1Remarks by Eric Crawford on “MSU and International Agricultural Research”Workshop on:“Guiding Sustainable Intensification in Sub Saharan Africa (GISAIA); Nigeria Launch”Yar’Adua Center, Abuja, June 17, 2013Honorable Minister of Power, representative of the Honorable Minister of Agriculture and RuralDevelopment, distinguished representatives of the University of Ibadan and other universities,distinguished representatives of other government agencies, donors and NGOs, theInternational Food Policy Research Center, fellow workshop participants, ladies and gentlemen.I am pleased to have the opportunity to say a few words about Michigan State University, itsprevious linkages with Nigeria, its current major programs focused on agricultural research anddevelopment in Africa, and our interest in exploring potential future collaboration. I believe Ican do this in less than the time allotted to me.Professor Adelaja has spoken about MSU’s partnership with Dr. Nnamdi Azikiwe, the firstPresident of the Federal Republic of Nigeria, in establishing and building the University ofNigeria at Nsukka during the late 1950s and early 1960s. This was a major priority for MSU, andthirty professors from MSU—including several from my department—were resident at Nsukkaduring that period. When MSU’s President John DiBiaggio visited Nigeria in July 1992 to attenda special convocation at the University of Nigeria, Nsukka, he spoke extensively of the profoundimpact that this partnership had on MSU. He said, and I quote:[We] offer you our thanks and appreciation for the contribution you have made to thequality of international studies at Michigan State. You may not have realized that out ofthe experience of the MSU faculty in the 1960s here on this campus, we have made thestudy of Africa and service to Africa our largest commitment among all the worldsareas. That commitment is almost unique in our country, and it derives from the warmwelcome and fellow humanity that our faculty experienced here on this campus.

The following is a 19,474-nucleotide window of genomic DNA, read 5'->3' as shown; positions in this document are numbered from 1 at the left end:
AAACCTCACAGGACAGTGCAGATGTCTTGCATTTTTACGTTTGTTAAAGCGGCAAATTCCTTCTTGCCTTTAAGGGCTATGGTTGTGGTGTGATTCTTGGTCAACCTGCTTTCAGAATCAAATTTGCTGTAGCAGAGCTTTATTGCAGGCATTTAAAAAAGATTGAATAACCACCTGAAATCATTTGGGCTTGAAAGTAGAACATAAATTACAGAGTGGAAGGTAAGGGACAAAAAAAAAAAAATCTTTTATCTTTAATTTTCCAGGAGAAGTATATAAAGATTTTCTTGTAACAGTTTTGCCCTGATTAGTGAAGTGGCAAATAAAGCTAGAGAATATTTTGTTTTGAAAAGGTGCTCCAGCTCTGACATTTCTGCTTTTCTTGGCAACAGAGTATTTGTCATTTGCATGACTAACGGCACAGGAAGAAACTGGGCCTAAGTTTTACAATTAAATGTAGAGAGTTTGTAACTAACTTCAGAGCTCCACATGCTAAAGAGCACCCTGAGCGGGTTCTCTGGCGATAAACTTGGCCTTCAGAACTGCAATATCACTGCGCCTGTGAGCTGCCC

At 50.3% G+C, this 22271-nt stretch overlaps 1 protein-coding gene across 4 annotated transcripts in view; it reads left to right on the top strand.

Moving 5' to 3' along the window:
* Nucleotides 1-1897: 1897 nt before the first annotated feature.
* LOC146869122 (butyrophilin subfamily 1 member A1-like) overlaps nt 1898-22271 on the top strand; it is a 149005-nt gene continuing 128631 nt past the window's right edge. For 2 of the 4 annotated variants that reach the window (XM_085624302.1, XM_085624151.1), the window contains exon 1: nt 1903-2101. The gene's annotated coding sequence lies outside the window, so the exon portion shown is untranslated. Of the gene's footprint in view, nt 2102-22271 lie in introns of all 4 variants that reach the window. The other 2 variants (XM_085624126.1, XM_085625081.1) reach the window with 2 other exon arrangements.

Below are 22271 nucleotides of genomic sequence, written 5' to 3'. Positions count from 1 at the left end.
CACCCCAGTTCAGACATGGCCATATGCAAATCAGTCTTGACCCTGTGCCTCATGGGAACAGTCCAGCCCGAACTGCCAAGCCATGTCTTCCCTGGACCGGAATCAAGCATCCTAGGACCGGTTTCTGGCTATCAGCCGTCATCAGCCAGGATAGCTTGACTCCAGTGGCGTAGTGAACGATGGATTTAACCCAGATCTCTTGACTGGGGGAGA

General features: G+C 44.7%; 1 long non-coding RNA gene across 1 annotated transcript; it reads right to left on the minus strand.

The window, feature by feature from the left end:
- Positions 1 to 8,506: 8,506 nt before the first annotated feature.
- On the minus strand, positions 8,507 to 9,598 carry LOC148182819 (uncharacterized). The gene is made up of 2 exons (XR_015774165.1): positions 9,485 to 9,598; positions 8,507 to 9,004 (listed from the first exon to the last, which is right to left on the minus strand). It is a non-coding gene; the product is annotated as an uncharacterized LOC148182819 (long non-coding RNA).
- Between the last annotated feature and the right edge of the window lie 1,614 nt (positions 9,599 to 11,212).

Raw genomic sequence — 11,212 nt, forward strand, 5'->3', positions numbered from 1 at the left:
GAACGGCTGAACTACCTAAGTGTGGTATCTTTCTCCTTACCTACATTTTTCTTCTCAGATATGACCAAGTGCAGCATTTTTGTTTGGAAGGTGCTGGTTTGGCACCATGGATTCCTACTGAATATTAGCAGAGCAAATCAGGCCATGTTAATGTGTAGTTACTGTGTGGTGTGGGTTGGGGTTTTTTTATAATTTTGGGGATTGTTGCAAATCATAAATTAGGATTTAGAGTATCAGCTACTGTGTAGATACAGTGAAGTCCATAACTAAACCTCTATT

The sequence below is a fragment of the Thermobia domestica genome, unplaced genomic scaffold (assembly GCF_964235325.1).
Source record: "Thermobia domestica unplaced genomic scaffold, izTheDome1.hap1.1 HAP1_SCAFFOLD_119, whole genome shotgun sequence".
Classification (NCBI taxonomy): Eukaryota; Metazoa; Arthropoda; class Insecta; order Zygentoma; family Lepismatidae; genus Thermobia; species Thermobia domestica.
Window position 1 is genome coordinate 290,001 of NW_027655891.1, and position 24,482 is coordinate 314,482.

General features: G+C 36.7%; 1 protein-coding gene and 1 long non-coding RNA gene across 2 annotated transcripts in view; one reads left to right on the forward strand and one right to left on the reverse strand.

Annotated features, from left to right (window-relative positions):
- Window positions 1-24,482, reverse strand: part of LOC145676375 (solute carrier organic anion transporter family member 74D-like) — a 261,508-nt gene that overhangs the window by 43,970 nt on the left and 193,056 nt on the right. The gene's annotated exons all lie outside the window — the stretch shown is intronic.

2President DiBiaggio noted that MSU’s Africa-oriented faculty rose to 130 in number, includingsix professors from Nigeria.Efforts were made to restore this partnership with the University of Nigeria during the 1990sand again in the mid-2000s. Collaborative activities involving a wide range of MSU departmentswere established with the University of Ibadan and other universities, and with the Ministry ofEducation. However, these activities remained small-scale, for reasons of limited funding andfaculty resources (most MSU professors with experience in Nigeria had retired).Things have now changed for the better, particularly in the area of agricultural research anddevelopment. Funding to support activities in Nigeria has become much more abundant, newfaculty members have been hired at MSU, and MSU has major new programs in place:With respect to funding, the U.S. and European countries have made major commitments tofund programs designed to improve agricultural productivity and food security. You areprobably familiar with President Obama’s $3.5 billion Feed the Future initiative. Alsonoteworthy is the entry of the Bill and Melinda Gates Foundation as a major donor in Africa.With respect to new faculty hiring, in our department alone we have been fortunate to gainseveral faculty members with interest and expertise in Nigeria, including Prof. Soji Adelaja, Prof.Saweda Liverpool-Tasie, and Prof. Andrew Dillon, all of whom are participating in thisworkshop.With respect to major MSU programs, let me cite the following:1. First, the Food Security Group, located within the Department of Agricultural, Food, andResource Economics but involving researchers from other departments. This group oftwenty-some faculty members coordinates a range of projects, including:a. The BMGF-funded GISAIA project, whose research component in Nigeria is beinglaunched today.